It would be easy to decry this short selling as market manipulation, but the legalities are more complicated. One way to hedge exposure to CoCos is to be short the underlying shares. As a financial institution's leverage increases, the price of both the CoCos and the shares will decrease, meaning that one can offset the loss on the CoCo by the gain on a short sale of the institution's securities. Since there's no rule that hedging needs to be perfect, clever holders of large amounts of CoCos could theoretically engage in market manipulation by aggressively short selling to drive down the price of the underlying shares, and have a credible defense that their actions were merely a hedge. The line between illegitimate market manipulation and legitimate hedging is a fine one.

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Moreover, even legitimate hedging may pose a problem. Ms. Li's work estimates that while normal junior bondholders need to be short about 2.5 per cent of a bank's equity to perfectly hedge their stake, CoCo bondholders need to be short 5.61 per cent of equity to perfectly hedge their holdings assuming that CoCos constitute an average amount of junior debt for a Canadian bank. Given that a 5.61 per cent short position on the part of CoCo investors would turn investors a neat profit on conversion and would also hedge any loss at conversion, CoCo investors would be imprudent not to fully hedge their holdings as conversion approaches. With only a few percentage points of the equity value of a bank short at any given time, even this seemingly small short position could potentially influence the price.

Simply, our laws governing market manipulation are inadequate to deal with short-selling incentives as CoCos approach conversion.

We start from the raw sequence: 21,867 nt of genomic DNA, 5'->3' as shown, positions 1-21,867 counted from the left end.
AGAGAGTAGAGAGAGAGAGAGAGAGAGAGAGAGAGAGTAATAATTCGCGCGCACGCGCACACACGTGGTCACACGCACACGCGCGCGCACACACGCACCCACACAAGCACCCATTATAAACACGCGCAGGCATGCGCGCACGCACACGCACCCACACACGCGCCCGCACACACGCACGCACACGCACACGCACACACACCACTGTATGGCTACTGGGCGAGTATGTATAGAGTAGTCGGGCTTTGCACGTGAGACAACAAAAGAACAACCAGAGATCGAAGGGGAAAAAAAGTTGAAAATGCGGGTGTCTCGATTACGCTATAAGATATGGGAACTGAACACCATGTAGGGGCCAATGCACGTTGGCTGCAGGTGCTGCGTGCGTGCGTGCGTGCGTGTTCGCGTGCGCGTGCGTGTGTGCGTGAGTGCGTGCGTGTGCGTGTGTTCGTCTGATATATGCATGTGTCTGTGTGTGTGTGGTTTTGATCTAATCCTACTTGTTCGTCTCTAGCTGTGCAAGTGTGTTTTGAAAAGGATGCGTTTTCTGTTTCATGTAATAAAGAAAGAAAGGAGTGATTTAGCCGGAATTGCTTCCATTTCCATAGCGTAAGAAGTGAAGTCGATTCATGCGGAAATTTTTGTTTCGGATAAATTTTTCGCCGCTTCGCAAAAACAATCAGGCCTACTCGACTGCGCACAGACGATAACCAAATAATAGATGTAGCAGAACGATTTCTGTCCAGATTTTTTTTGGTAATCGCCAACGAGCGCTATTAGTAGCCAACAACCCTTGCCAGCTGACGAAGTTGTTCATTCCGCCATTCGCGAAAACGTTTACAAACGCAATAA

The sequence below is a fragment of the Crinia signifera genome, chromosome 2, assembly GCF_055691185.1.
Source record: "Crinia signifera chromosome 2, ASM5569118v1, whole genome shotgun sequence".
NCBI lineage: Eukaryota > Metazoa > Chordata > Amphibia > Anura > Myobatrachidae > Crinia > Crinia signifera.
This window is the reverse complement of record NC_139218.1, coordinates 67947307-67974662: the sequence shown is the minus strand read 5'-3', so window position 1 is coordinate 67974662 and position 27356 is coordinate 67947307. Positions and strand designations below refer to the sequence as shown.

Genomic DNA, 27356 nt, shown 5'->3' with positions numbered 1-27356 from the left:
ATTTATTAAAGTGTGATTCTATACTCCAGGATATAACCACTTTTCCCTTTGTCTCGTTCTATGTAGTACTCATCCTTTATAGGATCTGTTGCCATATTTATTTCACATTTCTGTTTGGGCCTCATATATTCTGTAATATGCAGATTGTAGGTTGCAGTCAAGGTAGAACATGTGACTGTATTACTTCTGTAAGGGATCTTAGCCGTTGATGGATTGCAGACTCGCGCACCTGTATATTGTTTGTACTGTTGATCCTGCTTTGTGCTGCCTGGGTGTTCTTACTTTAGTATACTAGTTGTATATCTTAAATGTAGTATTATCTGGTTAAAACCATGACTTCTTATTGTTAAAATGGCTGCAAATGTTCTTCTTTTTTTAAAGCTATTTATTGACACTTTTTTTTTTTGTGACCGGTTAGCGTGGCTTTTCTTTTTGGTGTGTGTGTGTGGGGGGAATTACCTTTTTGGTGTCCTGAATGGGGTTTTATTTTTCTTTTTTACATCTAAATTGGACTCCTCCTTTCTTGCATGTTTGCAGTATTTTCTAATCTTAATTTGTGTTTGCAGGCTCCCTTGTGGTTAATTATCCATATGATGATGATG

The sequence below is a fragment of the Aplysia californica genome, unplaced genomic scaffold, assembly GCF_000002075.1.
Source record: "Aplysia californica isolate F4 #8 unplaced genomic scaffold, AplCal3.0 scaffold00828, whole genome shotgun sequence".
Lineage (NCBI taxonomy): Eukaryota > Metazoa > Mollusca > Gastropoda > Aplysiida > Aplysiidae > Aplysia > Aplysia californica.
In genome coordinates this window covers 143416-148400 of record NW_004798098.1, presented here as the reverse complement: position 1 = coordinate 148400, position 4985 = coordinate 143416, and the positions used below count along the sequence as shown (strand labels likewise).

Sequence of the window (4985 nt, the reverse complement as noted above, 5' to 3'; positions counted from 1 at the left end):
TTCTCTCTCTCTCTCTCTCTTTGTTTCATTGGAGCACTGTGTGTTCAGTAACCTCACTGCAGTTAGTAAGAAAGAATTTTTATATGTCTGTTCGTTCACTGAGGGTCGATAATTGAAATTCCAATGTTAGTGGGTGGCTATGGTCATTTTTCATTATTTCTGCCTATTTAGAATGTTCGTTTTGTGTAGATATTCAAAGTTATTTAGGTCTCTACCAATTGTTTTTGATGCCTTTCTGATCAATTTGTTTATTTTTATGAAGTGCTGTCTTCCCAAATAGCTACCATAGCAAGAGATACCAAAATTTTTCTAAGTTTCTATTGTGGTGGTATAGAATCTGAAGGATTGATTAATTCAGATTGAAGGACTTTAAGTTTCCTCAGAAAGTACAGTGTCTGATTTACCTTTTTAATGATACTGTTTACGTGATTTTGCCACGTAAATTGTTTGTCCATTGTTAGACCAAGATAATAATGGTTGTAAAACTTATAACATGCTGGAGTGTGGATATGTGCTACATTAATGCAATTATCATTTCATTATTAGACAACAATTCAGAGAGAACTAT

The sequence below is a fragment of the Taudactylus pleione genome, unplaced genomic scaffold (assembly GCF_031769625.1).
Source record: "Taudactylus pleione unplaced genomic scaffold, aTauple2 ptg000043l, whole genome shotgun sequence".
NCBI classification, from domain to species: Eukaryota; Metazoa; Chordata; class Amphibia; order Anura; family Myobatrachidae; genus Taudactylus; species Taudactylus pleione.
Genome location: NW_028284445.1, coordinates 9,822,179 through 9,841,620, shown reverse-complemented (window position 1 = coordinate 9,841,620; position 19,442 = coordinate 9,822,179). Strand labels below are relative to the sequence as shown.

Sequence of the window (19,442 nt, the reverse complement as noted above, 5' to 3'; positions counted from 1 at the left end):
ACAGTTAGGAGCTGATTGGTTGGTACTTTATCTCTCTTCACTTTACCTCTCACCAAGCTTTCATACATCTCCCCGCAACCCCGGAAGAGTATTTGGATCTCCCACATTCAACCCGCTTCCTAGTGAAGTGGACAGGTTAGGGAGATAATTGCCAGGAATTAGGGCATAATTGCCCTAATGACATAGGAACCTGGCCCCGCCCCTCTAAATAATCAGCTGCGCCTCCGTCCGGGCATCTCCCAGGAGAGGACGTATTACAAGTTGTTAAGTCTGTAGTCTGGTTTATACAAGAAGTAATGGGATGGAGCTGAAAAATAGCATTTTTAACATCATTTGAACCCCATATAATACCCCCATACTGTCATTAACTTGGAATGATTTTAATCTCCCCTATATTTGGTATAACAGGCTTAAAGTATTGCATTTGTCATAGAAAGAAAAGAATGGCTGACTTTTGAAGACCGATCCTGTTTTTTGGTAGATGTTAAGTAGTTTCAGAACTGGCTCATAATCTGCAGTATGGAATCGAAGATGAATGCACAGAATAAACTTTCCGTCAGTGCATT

Ms. Li's research shows that not all structures offer equal short-selling incentives. CoCos that use a trailing average with a price floor for the conversion price would decrease short selling incentives. The trailing average would increase the conversion price above the suppressed price, while the price floor would cap the amount of profit short sellers could make. Second, a regulatory trigger is more difficult for investors to game. Under the accounting trigger, an investor only needs to predict when a bank's publicly available leverage ratio will cross the triggering threshold. Under the regulatory trigger, regulators can time the conversion to thwart short-sellers.

On the above measures, the RBC issuance grades out pretty well. It uses a regulatory trigger and has a price floor, though it does not have a trailing average for the conversion price. While the issuance suggests some short-selling incentives near conversion, they are much smaller than they could be.

Still, the best solution to this issue appears to be a regulatory one and Ms. Li's paper offers advice that the Office of the Superintendent of Financial Institutions would be wise to consider. While current OSFI guidance mandates that all CoCos include a regulatory trigger, Ms. Li's paper offers evidence that accounting triggers should be more closely scrutinized or, perhaps, prohibited. Similarly, it calls into question the wisdom of OSFI's guidance that the conversion terms must reference the market price of common equity at or before a triggering event. OSFI should think about mandating both a trailing average price and a floor price to limit short-selling incentives.

Regulation is hard, especially with new securities. But CoCos are a good idea, and RBC has come up with a good structure, and researchers like Ms. Li are providing data showing both the potential costs and benefits of CoCos. OSFI should modify its guidance to make sure that CoCos help prevent the next crisis, not cause it.